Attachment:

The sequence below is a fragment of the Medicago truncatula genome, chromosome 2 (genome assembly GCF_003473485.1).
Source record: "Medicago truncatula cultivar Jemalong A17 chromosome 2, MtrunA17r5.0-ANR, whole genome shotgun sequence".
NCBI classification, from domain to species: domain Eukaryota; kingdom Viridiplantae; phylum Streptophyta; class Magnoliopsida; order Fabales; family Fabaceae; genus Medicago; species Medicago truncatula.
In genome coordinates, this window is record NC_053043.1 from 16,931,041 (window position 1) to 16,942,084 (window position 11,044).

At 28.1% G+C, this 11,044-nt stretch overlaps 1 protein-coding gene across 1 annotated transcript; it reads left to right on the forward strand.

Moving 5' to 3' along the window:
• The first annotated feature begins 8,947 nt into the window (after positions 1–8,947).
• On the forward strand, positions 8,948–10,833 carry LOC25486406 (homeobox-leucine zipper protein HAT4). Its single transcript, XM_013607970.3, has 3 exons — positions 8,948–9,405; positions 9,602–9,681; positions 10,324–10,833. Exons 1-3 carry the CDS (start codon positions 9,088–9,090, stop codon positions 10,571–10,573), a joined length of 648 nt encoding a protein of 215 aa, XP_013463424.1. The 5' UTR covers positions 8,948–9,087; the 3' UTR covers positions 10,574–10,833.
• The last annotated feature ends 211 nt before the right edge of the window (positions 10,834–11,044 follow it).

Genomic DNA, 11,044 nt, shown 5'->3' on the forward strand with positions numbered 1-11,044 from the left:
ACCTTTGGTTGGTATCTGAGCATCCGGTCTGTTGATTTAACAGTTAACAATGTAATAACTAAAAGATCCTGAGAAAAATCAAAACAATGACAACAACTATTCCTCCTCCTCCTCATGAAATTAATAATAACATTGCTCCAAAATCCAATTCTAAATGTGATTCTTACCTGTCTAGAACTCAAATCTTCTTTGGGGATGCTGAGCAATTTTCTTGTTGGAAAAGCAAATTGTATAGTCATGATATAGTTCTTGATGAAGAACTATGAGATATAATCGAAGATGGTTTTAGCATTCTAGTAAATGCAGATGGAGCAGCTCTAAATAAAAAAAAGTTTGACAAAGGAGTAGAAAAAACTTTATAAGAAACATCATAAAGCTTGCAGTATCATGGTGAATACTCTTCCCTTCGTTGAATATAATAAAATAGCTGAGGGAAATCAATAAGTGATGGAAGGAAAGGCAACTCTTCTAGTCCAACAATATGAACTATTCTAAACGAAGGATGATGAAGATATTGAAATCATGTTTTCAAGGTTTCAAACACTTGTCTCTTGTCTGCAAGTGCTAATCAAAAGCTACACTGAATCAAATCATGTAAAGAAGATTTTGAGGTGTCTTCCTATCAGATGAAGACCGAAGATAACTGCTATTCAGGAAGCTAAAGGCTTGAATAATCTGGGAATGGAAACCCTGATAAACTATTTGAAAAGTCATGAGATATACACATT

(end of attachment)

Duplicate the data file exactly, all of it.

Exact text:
The sequence below is a fragment of the Medicago truncatula genome, chromosome 2 (genome assembly GCF_003473485.1).
Source record: "Medicago truncatula cultivar Jemalong A17 chromosome 2, MtrunA17r5.0-ANR, whole genome shotgun sequence".
NCBI classification, from domain to species: domain Eukaryota; kingdom Viridiplantae; phylum Streptophyta; class Magnoliopsida; order Fabales; family Fabaceae; genus Medicago; species Medicago truncatula.
In genome coordinates, this window is record NC_053043.1 from 16,931,041 (window position 1) to 16,942,084 (window position 11,044).

At 28.1% G+C, this 11,044-nt stretch overlaps 1 protein-coding gene across 1 annotated transcript; it reads left to right on the forward strand.

Moving 5' to 3' along the window:
• The first annotated feature begins 8,947 nt into the window (after positions 1–8,947).
• On the forward strand, positions 8,948–10,833 carry LOC25486406 (homeobox-leucine zipper protein HAT4). Its single transcript, XM_013607970.3, has 3 exons — positions 8,948–9,405; positions 9,602–9,681; positions 10,324–10,833. Exons 1-3 carry the CDS (start codon positions 9,088–9,090, stop codon positions 10,571–10,573), a joined length of 648 nt encoding a protein of 215 aa, XP_013463424.1. The 5' UTR covers positions 8,948–9,087; the 3' UTR covers positions 10,574–10,833.
• The last annotated feature ends 211 nt before the right edge of the window (positions 10,834–11,044 follow it).

Genomic DNA, 11,044 nt, shown 5'->3' on the forward strand with positions numbered 1-11,044 from the left:
ACCTTTGGTTGGTATCTGAGCATCCGGTCTGTTGATTTAACAGTTAACAATGTAATAACTAAAAGATCCTGAGAAAAATCAAAACAATGACAACAACTATTCCTCCTCCTCCTCATGAAATTAATAATAACATTGCTCCAAAATCCAATTCTAAATGTGATTCTTACCTGTCTAGAACTCAAATCTTCTTTGGGGATGCTGAGCAATTTTCTTGTTGGAAAAGCAAATTGTATAGTCATGATATAGTTCTTGATGAAGAACTATGAGATATAATCGAAGATGGTTTTAGCATTCTAGTAAATGCAGATGGAGCAGCTCTAAATAAAAAAAAGTTTGACAAAGGAGTAGAAAAAACTTTATAAGAAACATCATAAAGCTTGCAGTATCATGGTGAATACTCTTCCCTTCGTTGAATATAATAAAATAGCTGAGGGAAATCAATAAGTGATGGAAGGAAAGGCAACTCTTCTAGTCCAACAATATGAACTATTCTAAACGAAGGATGATGAAGATATTGAAATCATGTTTTCAAGGTTTCAAACACTTGTCTCTTGTCTGCAAGTGCTAATCAAAAGCTACACTGAATCAAATCATGTAAAGAAGATTTTGAGGTGTCTTCCTATCAGATGAAGACCGAAGATAACTGCTATTCAGGAAGCTAAAGGCTTGAATAATCTGGGAATGGAAACCCTGATAAACTATTTGAAAAGTCATGAGATATACACATT